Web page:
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Why is Bengal losing its indigenous fish varieties?

1 February, 2018 13:19:36
Why is Bengal losing its indigenous fish varieties?

The warning signals have been there in different districts of Bengal since the past few years---rapid depletion in the population of Bengal’s indigenous fishes. The mangrove forest cover in the Sunderbans is getting reduced at an alarming rate over the past few decades. Mangrove loss has a direct impact on the coastal water quality and adversely affect adjacent habitats. This in turn reduces growth and development of local fish varieties such as parshe, topshe, kholsha, gurjali, tyangra, folui et al.

This problem is compounded by the fact that the main occupation of the locals in Sunderbans is collection and cultivation of prawns, but profound ecological damage is being caused over decades by the primitive system of shrimp collection. Shrimp fishing produces large amounts of bycatch, which may be as high as more than 65 percent of the total shrimp caught. This entire bycatch is completely discarded by the collectors causing huge loss to other aquatic species.

Bengal government is now planning to take definite steps to preserve the ecological balance of the Sunderbans. The state forest department, fisheries department and Sunderban Development Board will now work in tandem to create the right environment for the healthy proliferation of local fish varieties.The mangroves are the best fish nursery, where newly-hatched larvae or hatchlings take shelter. The elevated roots of trees like Sundari, Goran and Keora save the hatchlings from being consumed by large fish and other aquatic animals. They remain there for the first 40 days, feeding on zooplanktons and phytoplankton. But rapid deforestation, thriving human development, rising global temperatures, degradation of natural protection from tidal waves and cyclones is inevitably leading to species loss in this richly bio-diverse part of the world.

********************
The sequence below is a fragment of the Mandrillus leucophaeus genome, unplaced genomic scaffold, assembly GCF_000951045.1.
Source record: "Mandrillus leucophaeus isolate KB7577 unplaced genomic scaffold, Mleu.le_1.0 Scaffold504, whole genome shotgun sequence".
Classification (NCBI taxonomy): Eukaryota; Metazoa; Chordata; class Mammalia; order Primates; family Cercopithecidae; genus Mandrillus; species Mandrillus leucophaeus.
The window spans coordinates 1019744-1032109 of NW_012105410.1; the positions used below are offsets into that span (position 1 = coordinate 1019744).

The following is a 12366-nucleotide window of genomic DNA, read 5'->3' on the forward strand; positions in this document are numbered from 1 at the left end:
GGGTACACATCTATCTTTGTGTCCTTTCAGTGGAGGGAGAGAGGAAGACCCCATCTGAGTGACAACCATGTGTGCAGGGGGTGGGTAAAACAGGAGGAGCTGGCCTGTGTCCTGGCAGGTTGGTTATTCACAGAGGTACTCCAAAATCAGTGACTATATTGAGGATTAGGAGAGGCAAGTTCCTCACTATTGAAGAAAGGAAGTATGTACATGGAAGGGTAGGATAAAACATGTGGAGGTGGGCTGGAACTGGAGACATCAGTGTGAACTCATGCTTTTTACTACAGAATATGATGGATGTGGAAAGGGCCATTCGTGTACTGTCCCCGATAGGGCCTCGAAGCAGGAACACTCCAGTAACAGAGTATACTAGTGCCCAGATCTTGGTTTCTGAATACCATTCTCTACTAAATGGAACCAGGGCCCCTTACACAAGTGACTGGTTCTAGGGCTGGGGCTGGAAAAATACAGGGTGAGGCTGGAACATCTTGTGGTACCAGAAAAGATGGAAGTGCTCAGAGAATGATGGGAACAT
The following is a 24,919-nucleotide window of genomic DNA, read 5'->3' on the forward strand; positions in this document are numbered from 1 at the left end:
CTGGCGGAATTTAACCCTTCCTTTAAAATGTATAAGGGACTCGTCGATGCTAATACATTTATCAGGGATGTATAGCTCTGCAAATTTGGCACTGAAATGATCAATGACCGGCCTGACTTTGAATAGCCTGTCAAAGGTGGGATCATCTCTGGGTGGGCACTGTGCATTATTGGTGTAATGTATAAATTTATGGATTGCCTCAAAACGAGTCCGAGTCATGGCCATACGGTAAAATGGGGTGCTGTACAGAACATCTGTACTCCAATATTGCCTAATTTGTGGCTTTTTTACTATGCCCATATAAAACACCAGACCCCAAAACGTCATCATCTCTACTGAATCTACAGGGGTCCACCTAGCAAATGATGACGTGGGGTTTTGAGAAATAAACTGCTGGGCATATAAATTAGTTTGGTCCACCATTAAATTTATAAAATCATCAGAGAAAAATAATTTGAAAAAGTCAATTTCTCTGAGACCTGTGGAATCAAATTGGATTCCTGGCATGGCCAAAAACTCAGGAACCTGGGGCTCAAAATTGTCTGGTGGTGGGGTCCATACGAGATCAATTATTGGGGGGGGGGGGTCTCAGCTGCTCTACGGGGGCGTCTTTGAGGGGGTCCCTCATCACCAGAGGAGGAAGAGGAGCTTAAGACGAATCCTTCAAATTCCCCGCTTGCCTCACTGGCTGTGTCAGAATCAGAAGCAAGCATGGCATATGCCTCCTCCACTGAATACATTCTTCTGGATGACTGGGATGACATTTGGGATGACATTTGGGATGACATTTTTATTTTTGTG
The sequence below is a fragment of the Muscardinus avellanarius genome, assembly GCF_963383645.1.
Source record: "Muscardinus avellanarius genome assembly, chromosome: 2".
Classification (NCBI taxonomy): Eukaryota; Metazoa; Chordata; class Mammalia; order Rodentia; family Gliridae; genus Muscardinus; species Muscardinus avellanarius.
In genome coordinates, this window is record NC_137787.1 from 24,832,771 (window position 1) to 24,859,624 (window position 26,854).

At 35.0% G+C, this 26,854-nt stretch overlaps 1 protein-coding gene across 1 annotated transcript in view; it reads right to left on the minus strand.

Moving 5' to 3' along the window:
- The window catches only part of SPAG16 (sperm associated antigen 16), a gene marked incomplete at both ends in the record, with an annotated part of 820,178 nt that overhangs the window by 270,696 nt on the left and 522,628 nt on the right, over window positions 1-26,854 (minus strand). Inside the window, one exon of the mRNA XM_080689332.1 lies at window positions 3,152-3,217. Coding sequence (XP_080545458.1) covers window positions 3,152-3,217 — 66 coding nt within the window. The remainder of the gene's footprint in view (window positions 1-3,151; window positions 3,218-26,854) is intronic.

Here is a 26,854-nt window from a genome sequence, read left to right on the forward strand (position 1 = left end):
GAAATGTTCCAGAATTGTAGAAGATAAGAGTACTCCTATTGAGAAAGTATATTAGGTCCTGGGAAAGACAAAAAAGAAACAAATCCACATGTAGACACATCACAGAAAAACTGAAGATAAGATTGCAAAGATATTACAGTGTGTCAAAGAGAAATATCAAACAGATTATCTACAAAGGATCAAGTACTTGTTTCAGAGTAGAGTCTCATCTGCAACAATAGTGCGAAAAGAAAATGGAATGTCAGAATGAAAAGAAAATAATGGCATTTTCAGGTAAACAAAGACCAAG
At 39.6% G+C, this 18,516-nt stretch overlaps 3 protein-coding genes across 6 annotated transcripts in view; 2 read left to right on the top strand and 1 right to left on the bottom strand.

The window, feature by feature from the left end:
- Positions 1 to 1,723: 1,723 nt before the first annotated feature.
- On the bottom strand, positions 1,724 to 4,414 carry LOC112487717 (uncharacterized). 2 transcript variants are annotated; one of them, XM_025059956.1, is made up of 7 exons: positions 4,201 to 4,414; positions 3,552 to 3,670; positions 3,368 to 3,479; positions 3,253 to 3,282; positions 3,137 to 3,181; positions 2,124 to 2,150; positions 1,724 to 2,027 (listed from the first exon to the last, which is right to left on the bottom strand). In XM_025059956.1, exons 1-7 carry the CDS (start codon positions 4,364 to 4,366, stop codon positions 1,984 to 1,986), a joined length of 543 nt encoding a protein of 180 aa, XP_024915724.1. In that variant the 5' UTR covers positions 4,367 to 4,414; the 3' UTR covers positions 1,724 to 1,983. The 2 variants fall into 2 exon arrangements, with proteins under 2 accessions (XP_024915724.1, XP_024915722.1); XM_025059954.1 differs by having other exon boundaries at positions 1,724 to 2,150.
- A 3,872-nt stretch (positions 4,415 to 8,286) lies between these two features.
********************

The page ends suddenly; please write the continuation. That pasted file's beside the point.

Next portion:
In a study conducted recently,it was found that there are around 150 fish species found in this region which have high commercial value and now the state government is keen to nurture and increase a healthy growth of these varieties. The Central Institute for Fisheries Education (CIFE), a wing of the Indian Council for Agricultural Research had conducted a detailed survey on the traditional methods practiced by fishermen of South 24 Parganas and East Midnapore for catching and preserving fish. It was found that earlier the percentage of bycatch used to be around 20 to 30 per cent of the total catch but now it has gone up to more than 60 to 70 per cent.The fingerlings of pomfret, amudini, parshe, bhangan, khoyra, pairachandra and tiny crabs are sold in the local markets.The fry is sold as dry fish (shuntki). If this trend continues, experts feel, many of the local species will become extinct.

The state government’s pilot project is aimed at reversing the trend. In the first phase, the areas where mangrove vegetation has been destroyed will be identified and new mangrove vegetation will be planted. Next, vigilance will be strengthened along the coastal line from Sagardweep to Sandeshkhali where shrimp harvesting is done illegally on government plots close to the coast. Due to the salinity of soil and other natural calamities like storms and floods, agriculture is very difficult. Collection and cultivation of prawn is an alternative means for subsistence in the area. Prawn cultivation not only providesthe locals with ready cashbut is more paying than agriculture.So, the government will try to create alternative jobs for them and encourage them to take up pisciculture or crab farming, both far more commercially viable.

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